4 Steps to an Organized Closet

This week Project Simplify became more like Project Complicate, from where I’m standing. It’s close to impossible to get anything done when you’ve got a baby with a severe cold and cough on your hands. Sleep was scant this week for everybody. Plus Alex wants to be held during the day, and I couldn’t blame her.

So here we are a few days late, but I persevered and got the closet done. Luckily, I worked hard to declutter and organize my closet when I was pregnant, so I didn’t have much to get rid of. I’m still in a limbo state, as I’m nursing and a tad chub-ified, so a lot of what I own doesn’t fit yet.

Without further ado:

4 Steps to an Organized Closet

After you’ve envisioned your perfect closet, and after you’ve decluttered the clothes you don’t want, follow these steps to organize your closet:

  1. Try on all the rest of your clothes — no cheating. I really mean all of them.
  2. Choose clothes to donate or toss. Set aside anything that doesn’t fit well, that isn’t the right color on you, or that’s seen better days. Even if you’ve already decluttered, trying on all your remaining clothes will alert you to the need for some further closet editing. Reread this post for tips on how to let go of your mediocre clothes: Make Closet Organization Easy: Declutter Your Closet First.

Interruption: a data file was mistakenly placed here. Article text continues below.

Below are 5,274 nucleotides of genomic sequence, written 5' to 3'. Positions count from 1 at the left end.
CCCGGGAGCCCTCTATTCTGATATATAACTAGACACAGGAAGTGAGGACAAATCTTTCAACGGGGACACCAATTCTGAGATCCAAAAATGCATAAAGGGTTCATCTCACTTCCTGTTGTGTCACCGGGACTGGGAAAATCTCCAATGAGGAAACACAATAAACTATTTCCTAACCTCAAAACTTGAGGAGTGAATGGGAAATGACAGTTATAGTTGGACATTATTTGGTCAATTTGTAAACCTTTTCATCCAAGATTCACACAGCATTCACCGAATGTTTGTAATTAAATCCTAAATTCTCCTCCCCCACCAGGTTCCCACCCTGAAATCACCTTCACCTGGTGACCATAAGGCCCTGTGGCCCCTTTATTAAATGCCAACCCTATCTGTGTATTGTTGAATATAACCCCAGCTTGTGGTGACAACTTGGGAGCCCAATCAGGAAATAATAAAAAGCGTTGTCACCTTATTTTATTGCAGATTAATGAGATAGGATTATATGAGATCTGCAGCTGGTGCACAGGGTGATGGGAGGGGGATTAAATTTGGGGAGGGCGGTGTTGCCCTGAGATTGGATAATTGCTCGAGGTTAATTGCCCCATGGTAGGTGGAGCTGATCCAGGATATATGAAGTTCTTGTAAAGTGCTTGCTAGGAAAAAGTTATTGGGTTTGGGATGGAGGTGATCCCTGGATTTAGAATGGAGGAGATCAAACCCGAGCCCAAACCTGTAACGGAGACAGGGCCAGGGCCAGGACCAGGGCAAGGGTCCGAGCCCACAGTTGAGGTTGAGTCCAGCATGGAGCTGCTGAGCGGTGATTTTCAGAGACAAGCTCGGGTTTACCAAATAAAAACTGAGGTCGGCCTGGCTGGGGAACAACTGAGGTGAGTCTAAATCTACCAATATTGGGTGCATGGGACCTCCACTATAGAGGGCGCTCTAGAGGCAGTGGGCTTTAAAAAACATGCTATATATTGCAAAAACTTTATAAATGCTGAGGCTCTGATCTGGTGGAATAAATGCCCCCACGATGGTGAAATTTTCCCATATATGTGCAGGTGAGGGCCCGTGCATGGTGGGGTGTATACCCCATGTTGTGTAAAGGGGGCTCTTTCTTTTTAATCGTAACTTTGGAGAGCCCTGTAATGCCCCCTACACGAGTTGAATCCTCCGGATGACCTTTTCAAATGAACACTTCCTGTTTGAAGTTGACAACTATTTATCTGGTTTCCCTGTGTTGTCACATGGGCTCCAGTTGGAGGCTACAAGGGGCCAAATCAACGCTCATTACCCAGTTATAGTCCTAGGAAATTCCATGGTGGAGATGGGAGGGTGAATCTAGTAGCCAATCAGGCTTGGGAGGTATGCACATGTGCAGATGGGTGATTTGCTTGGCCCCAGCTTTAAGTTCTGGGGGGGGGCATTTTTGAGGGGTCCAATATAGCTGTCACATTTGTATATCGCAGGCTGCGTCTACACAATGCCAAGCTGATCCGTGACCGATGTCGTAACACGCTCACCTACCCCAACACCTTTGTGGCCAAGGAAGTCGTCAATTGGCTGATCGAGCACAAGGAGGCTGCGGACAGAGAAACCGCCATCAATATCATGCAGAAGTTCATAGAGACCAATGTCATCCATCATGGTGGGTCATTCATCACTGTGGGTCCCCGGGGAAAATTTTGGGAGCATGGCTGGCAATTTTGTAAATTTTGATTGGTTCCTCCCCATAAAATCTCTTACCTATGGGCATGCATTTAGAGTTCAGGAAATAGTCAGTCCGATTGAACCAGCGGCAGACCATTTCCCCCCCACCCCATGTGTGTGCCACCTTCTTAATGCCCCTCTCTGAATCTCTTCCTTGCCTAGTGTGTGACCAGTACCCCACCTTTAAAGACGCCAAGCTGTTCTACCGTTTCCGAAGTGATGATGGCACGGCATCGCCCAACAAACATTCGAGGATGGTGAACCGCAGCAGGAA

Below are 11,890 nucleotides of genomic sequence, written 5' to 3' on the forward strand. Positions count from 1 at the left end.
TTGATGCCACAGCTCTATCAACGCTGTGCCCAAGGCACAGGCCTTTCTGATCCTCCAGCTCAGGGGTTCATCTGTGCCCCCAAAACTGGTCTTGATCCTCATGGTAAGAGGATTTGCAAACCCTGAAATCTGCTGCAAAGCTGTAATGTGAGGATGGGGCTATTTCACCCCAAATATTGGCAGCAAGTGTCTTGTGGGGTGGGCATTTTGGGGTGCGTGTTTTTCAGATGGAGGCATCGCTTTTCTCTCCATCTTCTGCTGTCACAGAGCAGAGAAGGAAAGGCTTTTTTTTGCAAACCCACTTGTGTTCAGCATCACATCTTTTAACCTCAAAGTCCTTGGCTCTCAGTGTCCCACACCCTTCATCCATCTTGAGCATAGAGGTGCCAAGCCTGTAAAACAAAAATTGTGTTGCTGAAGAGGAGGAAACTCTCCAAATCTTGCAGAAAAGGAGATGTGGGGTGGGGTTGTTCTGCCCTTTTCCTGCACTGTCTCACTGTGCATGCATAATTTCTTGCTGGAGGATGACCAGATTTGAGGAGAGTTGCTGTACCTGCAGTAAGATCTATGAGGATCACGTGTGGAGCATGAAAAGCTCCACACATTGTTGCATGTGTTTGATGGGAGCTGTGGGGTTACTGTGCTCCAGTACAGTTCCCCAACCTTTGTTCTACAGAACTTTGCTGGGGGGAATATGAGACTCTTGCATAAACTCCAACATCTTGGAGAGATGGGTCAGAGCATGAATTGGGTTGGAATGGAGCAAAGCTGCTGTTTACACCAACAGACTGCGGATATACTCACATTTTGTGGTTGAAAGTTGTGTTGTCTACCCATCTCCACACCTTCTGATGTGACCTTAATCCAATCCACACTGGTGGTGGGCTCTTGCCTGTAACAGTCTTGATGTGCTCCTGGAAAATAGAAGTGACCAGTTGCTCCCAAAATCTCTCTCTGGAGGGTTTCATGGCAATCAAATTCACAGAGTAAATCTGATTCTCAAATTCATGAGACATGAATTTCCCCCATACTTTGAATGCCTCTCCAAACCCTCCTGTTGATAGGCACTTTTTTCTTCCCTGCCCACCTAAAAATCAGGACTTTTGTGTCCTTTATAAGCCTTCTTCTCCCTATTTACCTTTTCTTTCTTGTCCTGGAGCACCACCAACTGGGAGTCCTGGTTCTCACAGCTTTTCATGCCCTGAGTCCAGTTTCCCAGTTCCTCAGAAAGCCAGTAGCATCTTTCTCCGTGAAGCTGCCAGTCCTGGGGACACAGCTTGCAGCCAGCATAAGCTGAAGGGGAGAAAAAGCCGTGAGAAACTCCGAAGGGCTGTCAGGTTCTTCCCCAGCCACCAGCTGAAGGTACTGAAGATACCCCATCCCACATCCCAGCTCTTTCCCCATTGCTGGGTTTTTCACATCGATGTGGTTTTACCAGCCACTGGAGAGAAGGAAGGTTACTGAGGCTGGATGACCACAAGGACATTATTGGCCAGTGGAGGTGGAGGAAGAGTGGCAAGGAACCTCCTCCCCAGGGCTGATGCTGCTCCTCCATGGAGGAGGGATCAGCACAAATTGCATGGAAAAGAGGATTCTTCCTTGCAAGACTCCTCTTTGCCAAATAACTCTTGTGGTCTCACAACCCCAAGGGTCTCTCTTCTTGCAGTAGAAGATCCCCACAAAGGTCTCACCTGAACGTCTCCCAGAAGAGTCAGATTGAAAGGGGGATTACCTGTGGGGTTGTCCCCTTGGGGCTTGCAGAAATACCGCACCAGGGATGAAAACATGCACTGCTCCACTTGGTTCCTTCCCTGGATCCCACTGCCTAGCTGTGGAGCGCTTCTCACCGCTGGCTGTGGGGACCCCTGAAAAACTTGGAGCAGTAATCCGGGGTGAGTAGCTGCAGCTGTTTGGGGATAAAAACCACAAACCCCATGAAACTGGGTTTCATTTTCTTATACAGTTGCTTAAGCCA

3. Hang, fold, and put away the clothes you know you’re keeping. Order them the way you choose your outfits, whether that’s by color, item or season. In my after photos, you might notice that I have fall / winter clothes on the right, spring / summer clothes on the left.  Then I organize by type: tops, dresses, jackets, etc.
  4. Tackle your shoes, jewelry, and other accessories.

I got quite a few things out of this exercise, especially by adhering to the “try everything on” rule:

  • Organizing my closet at the start of the spring & summer season alerted me to all the cute outfits I already have, which will curb unnecessary shopping. I’m actually super excited to wear my warm weather clothing, when before I simply assumed I was too fat for everything. That brings me to my next point…